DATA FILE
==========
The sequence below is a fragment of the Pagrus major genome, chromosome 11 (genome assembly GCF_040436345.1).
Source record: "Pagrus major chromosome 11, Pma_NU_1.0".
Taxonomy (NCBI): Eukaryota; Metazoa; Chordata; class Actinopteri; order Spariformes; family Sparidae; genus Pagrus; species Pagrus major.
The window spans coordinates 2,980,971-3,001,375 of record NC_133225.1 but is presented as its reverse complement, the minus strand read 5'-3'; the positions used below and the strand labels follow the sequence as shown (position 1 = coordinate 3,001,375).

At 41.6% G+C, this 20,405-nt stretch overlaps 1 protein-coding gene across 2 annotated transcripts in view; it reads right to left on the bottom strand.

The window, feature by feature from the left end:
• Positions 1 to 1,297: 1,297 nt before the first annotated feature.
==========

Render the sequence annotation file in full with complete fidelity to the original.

The sequence below is a fragment of the Pagrus major genome, chromosome 11 (genome assembly GCF_040436345.1).
Source record: "Pagrus major chromosome 11, Pma_NU_1.0".
Taxonomy (NCBI): Eukaryota; Metazoa; Chordata; class Actinopteri; order Spariformes; family Sparidae; genus Pagrus; species Pagrus major.
The window spans coordinates 2,980,971-3,001,375 of record NC_133225.1 but is presented as its reverse complement, the minus strand read 5'-3'; the positions used below and the strand labels follow the sequence as shown (position 1 = coordinate 3,001,375).

At 41.6% G+C, this 20,405-nt stretch overlaps 1 protein-coding gene across 2 annotated transcripts in view; it reads right to left on the bottom strand.

The window, feature by feature from the left end:
• Positions 1 to 1,297: 1,297 nt before the first annotated feature.